The Value of Outsourcing Business Content to Writing Experts

You may be saying: “I’ve been speaking English my whole life; I can write content for my business.” Or, maybe you’re thinking, “No one knows my business like I do; I should write about it.” And in both cases, you’re right…and wrong.

The illusion of fluency

Just because you’ve been talking since you were a child doesn’t mean you automatically understand the nuances of writing. Fluent speakers subconsciously add things to their speech that will never make it to the page. Inflection, tone, and even pace all have their places in the spoken word but are often corrupted or simply missing when the words are written. It takes a professional writer—someone who has spent years understanding the way words live on a page—to be able to add those critical communication elements through type.

Another reason fluency does not automatically equate to good writing is because of the jargon, idiosyncrasies, and slang people tend to adopt when speaking to a particular audience. Those words might work one-on-one with your listener, but you can’t guarantee your reading audience will interpret the message the same way. When it comes to business writing, clear and concise communication is key. Anything that borrows on culture or trending language runs the risk of losing one of those elements.

Too many times, a company full of perfectly intelligent people has produced a piece of content that missed the mark in an embarrassing way—or just slightly enough to be ineffective. Had they used a professional writing service, the company would have benefitted from an expert working to make those words do every ounce of service they were able. In fact, companies who use professional writers to generate content, such as proposals, training materials, or publicity pieces, often have an advantage over their competition.

Too close for comfort

It’s true that an outside professional business writing company won’t know your business the way you do, but that can be a good thing. Being so close to your business can create a blindness that is impossible for you to recognize. This blindness has two elements: assumptions and biases. When you understand something so well that it becomes second-nature—as you do with your business and products—trying to communicate it to others often fails to deliver the desired message. The reason for this miscommunication is assuming too much on behalf of your audience.

Assumptions will destroy the clarity of any written piece, because with typed words only, you can’t watch someone’s eyes glaze over. In other words, there is no way to know whether your reader has failed to understand what you wrote. Not knowing the specifics of what you’re communicating can aggravate the reader to the point where they give up. And a reader who isn’t reading is no longer a potential customer.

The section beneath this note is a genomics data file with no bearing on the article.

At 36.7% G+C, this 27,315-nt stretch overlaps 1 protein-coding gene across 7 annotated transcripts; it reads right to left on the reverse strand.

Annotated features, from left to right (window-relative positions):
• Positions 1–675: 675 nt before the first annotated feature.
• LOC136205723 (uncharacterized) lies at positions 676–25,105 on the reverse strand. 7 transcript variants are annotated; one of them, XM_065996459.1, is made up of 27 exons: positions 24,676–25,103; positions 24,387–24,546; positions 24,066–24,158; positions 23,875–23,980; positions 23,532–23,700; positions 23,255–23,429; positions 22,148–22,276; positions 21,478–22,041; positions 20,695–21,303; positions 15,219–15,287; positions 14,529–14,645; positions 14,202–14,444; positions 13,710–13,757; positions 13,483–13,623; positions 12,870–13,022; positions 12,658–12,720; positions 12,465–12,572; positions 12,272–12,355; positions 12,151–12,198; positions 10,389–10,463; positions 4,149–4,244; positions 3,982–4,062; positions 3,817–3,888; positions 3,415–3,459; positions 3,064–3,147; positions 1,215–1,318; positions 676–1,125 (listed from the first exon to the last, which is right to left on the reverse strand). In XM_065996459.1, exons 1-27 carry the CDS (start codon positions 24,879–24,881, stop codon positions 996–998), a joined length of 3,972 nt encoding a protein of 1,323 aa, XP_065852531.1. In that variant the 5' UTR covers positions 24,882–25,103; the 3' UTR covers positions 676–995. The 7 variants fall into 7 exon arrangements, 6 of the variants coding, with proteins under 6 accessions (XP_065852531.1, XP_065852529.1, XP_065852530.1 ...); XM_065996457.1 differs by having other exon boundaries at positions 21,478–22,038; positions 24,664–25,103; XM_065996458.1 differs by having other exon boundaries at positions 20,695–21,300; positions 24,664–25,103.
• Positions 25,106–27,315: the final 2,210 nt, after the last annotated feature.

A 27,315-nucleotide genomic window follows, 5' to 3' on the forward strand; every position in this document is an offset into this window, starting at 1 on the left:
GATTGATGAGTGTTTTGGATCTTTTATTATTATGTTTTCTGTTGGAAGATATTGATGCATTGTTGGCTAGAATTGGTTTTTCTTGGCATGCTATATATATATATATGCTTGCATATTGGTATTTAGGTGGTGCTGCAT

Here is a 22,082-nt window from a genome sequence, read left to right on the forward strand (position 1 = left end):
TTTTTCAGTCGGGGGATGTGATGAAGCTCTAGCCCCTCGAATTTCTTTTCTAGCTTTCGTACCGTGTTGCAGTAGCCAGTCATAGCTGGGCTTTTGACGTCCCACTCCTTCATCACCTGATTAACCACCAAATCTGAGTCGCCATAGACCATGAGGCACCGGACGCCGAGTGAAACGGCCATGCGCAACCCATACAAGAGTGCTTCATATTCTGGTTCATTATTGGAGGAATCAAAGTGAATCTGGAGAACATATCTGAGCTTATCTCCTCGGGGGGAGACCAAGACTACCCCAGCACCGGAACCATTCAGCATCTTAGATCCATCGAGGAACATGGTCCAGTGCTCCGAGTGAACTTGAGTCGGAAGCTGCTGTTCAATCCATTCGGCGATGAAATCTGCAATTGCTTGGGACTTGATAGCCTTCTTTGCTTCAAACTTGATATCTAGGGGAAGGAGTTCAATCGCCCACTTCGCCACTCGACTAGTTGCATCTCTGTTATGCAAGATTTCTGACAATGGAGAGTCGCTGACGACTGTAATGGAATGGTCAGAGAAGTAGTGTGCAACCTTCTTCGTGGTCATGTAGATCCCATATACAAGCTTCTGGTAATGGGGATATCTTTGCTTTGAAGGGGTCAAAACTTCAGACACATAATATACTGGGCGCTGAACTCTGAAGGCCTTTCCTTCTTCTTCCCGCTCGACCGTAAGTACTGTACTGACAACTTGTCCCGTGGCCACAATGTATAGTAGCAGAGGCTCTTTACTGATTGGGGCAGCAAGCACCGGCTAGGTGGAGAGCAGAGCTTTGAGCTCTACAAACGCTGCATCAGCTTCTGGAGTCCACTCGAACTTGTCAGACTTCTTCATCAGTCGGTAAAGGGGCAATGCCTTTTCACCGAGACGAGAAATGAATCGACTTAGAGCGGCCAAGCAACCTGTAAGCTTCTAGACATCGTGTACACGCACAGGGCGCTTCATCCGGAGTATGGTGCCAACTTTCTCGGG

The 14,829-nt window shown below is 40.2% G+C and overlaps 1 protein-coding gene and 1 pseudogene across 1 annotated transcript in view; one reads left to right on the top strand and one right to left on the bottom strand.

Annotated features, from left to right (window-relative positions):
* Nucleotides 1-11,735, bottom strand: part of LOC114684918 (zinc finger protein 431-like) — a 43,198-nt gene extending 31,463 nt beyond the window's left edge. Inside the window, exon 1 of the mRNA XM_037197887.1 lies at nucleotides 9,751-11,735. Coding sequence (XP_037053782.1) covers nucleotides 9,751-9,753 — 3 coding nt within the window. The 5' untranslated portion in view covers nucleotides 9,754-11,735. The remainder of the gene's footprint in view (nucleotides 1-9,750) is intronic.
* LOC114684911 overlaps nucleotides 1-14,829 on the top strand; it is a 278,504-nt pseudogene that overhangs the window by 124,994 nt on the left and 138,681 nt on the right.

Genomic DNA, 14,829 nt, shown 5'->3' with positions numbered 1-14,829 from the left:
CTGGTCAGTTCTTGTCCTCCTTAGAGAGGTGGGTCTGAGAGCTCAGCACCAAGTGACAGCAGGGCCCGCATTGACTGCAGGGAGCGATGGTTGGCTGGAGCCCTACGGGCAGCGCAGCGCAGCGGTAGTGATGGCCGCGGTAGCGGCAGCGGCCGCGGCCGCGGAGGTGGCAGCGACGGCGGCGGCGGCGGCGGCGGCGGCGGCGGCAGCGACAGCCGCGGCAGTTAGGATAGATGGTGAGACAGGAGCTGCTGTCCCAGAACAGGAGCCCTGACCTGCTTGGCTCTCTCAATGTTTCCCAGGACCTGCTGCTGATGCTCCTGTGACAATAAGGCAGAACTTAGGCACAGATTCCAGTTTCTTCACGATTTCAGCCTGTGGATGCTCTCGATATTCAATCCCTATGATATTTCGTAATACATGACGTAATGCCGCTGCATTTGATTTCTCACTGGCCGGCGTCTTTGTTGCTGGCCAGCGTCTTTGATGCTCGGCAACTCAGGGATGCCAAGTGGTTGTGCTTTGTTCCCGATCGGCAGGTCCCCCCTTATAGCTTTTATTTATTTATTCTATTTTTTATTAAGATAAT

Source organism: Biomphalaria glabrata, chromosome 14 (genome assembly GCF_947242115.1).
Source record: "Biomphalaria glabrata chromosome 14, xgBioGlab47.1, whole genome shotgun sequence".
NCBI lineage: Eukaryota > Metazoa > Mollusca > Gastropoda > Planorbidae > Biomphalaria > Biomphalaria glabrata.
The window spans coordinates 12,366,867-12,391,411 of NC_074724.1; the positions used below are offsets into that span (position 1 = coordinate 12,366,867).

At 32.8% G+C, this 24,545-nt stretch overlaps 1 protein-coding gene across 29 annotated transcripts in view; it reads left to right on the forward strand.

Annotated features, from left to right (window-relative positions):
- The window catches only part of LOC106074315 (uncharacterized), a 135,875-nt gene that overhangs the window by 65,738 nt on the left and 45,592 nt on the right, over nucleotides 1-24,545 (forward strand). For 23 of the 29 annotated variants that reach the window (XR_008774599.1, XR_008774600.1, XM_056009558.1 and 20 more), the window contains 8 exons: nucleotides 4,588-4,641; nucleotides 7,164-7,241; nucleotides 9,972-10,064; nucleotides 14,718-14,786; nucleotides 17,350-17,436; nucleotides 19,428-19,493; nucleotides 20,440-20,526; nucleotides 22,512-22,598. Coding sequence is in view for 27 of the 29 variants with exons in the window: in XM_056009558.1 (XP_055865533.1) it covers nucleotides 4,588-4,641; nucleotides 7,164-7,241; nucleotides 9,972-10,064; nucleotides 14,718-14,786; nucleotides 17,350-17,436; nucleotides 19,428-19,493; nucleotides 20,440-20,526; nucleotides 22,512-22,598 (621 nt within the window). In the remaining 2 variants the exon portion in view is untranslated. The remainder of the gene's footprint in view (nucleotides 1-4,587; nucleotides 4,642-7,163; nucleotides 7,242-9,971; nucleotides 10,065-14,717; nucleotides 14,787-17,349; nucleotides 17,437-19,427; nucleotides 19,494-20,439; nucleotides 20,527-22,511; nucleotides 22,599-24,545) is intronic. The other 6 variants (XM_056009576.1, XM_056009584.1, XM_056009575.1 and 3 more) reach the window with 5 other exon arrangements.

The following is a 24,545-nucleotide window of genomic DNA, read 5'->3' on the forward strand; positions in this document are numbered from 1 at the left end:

Professional writers, on the other hand, train themselves to think outside the expertise—as if they were the reader themselves. This makes their work more thorough because the professional will add detail where you as the owner might not think it necessary. Not only that, but in writing for so many other industries, the writer knows how to phrase things in a way that is easy to grasp, which is something not all owners and entrepreneurs are able to do.

The other element of being too close to the business is the biases you have. Everyone has biases—it’s what makes their views personal—borne from their own intimate experience. Unfortunately for the business owner, your business biases are yours, which makes them difficult to navigate, and even unapproachable by your audience.

Bringing in an outside observer to write for your business can help open the conversation to items or issues that you might have never known existed, or (more likely) you didn’t want to address. And, in today’s socioeconomic climate, candor is cash. Consumers and business partners alike are showing an increased appreciation of honesty in marketing materials.

This is a slippery slope, though—being honest about your business. You could overstate and effectively ruin any trust you might have gained by oversharing. However, with a professional writer at the helm of your internal and external messaging, you leverage the expertise of persuasive communication that can highlight the “marketable honesty” without giving away the hidden ingredients to your company’s secret sauce.

The attention it deserves

You’ve learned how fluency doesn’t automatically make for good writing—especially when effective communication is the lifeline to your marketing efforts. You’re also aware of the double-edged sword of assumptions and biases that can make being too close to your business a liability when building content. But the biggest reason to use a professional writer for your business is because only they can give your content the attention it deserves.

The power of marketing is largely a numbers game. And creating fresh, engaging content is the best way to generate market interest, widening the funnel on your sales stream. But, unless you are a Technical Writing and Editing Company like ProWrite, your business is not to create content. That’s monumental because when seen in that light, no good businessperson would waste time trying to create content themselves.

Hiring a professional writer to build the kind of content your business needs is like hiring an electrical contractor to wire your factory. You task the experts where their expertise is absolutely necessary, thereby freeing your time to do what you do best: your job.

Give your content the attention it deserves by hiring a writing team who knows how to articulate your business in the best possible way.